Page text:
Meet the 103-year-old who refuses to retire

David Goodall had other ideas when he was told he had to retire at the age of 65.

David Goodall, an ecologist, still goes into his office at Edith Cowan University four days a week. And he has no plans of stopping any time soon.

Almost 40 years ago David, who was then working at the CSIRO, was forced to retire from paid work as part of the government’s policy of the day.

His daughter, Karen, says the then 65-year-old had no intention of actually stopping work.

“He just assumed he was going to continue to work…so he just continued to do exactly the same except for free of charge,” she tells Insight.

David Goodall
A young David Goodall. Photo: Supplied

And that’s exactly what David has been doing ever since.

“I have nothing much else to do. I enjoy my work,” David says.

He continued working with the CSIRO in an unpaid role for almost 20 years until he says “they decided to charge me for the privilege”.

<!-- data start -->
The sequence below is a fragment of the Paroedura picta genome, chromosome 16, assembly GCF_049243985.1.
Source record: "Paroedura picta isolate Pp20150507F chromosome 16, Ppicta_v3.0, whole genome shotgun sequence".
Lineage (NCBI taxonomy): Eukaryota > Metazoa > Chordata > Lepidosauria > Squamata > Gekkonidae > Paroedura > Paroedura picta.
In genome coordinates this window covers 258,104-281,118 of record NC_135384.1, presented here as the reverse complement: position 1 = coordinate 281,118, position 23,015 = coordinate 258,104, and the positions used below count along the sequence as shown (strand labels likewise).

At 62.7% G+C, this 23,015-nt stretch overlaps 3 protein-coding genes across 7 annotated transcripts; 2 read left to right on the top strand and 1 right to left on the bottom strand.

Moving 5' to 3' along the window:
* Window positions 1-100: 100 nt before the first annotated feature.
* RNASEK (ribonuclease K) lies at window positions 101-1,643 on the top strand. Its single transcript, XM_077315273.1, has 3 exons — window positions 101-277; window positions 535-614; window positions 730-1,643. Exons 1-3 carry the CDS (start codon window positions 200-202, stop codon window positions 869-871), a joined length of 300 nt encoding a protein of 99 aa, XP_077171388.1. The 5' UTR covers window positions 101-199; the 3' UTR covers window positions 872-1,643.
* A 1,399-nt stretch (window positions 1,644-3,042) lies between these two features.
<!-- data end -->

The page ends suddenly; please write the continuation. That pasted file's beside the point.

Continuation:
“I wanted to continue working with CSIRO I would have had to pay this bench fee which luckily I was given the opportunity of avoiding by going to Edith Cowan University."

The ecologist, who studies vegetation and animals, now spends his days editing journals, reviewing academic papers, and contributing to research. He admits his health has now stopped him from getting out in the field.

But his efforts haven’t gone unnoticed - he received an Order of Australia for his contributions to science at the sprightly age of 101.

Karen says without his honourary work she doesn’t think he would last much longer.

“I don't think that he would survive very long. His work is his hobby as well as his passion, his interest, and without his work I don't think that there would be a purpose for him anymore,” she says.

And David plans to stay put right until the end.

“Oh, until I die which will be pretty soon I suppose,” he tells Jenny Brockie.

This week Insight looks at what it takes to stay in a changing workforce. | The Late Shift - Tuesday 17 October, 8.30pm SBS